Keeping Tomatoes Healthy in Wet Weather

We are in the middle of a period of wet weather that is predicted to deliver multiple inches of rain to central Ohio and even more to other soaked parts of our state.  Tomatoes are a crop that can suffer several problems related to heavy rainfall that can shorten the harvest period and affect yield.  There are a few things that the backyard grower, community gardener and urban farmer can do to keep their tomato plants healthy and productive though heavy rain periods.

Key Garden Tasks to Keep Tomatoes Healthy in Wet Weather

  • Mulch – organic or non-organic can both be used.  Be careful if your plasticulture is not permeable to air and water,  the heavy constant rainfall may saturate the soil and drown the roots if the soil cannot dry out. Mulch also acts as a barrier to keep soil borne fungal spores off lower tomato leaves.
  • Fertility – contstant rainfall can leach fertility from soil making it unavailable to the plants. Make sure to monitor plant growth and health carefully to avoid a nutrient deficiency.  Foliar feeding can be used when the ground is too saturated to irrigate with water soluble fertilizer.
  • Pruning – promote air circulation by pruning lower leaves.  Try to minimize lower leaf contact with soil.  Use sterilized pruners to remove any diseased leaves and make sure to put diseased leaves in the garbage and not the compost after pruning.

 

This plant needs mulched around the base to prevent soil borne fungal spore contact with leaves. Pruning of the lower leaves will also promote air circulation to assist in disease prevention.

 

These discolored leaves suggest fungal disease in this tomato plant. The leaves need pruned with sterilized pruners and then discarded into the garbage and not the compost pile.

 

This tomato has both organic and plasticulture mulch at the base to keep fungal spores in the soil and off plant leaves. Pruning needs to be done to allow air circulation at the base of the plant.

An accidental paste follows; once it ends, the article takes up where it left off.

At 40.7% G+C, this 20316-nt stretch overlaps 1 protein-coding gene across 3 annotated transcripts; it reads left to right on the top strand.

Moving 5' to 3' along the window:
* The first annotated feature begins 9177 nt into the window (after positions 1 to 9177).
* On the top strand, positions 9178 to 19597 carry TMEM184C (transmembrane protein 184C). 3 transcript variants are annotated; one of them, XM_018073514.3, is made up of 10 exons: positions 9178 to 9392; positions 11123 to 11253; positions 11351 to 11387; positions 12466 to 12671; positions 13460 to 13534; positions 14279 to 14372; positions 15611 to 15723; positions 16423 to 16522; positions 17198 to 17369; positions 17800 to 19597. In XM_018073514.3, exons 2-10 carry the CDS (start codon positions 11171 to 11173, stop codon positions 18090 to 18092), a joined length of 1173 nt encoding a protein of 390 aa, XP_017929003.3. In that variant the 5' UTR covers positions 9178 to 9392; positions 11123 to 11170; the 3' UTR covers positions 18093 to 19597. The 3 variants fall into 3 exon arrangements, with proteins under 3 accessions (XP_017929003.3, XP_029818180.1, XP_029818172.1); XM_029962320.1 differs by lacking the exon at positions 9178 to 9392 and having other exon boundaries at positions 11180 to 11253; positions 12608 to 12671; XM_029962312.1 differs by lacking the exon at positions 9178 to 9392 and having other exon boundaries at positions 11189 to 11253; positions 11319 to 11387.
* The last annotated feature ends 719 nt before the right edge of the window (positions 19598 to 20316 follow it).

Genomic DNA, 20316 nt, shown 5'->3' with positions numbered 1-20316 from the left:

This tomato plant has had lower leaves removed for air circulation with a combination of compost and plasticulture mulch at the base of the plant.

 

Monitor tomatoes carefully for signs of blight, remove the diseased leaves promptly with sterilized pruners and dispose of disease materials in the garbage, not the compost pile.

Make sure to address fertility needs as production increases.  Heavy rain can leach nutrients into the subsoil where they are unavailable to plants, decreasing yield as the season progresses.

Feel free to email mcdermott.15@osu.edu pictures of tomato problems to assist in diagnosis.

Ohio State University Extension has an excellent fact sheet on Growing Tomatoes in the Home Garden.   There is also a plant disease diagnostic laboratory on campus where the grower can send samples if an accurate diagnosis needs confirmed on possible diseased leaves.

Focus on Weed Control – Pennsylvania Smartweed

A weed that I have gotten many questions and emailed pictures about this spring is Pennsylvania Smartweed.  This is an annual weed common to central Ohio that is in the same family as Buckwheat.  It can produce upwards of 20,000 seeds per plant that can persist in the soil for several years so control of this weed before seed set is critical for the backyard grower, community gardener and urban farmer.

One use of note for this weed is as a trap crop.  Japanese Beetles prefer this as a forage to the rest of my desired plantings and will feed on this first before going to my vegetables, fruits and herbs.  To make effective use of this weed as a trap crop, make sure to kill the beetles regularly or you have provided them with food and shelter instead.

The flower of Pennsylvania Smartweed including a couple of breeding pollinators.  Make sure to mow, herbicide, or use tillage to kill this weed before seed set to prevent large amounts of weed seed from entering your seed bank.

Source fact sheet for background information – Credit: Michigan State University Extension.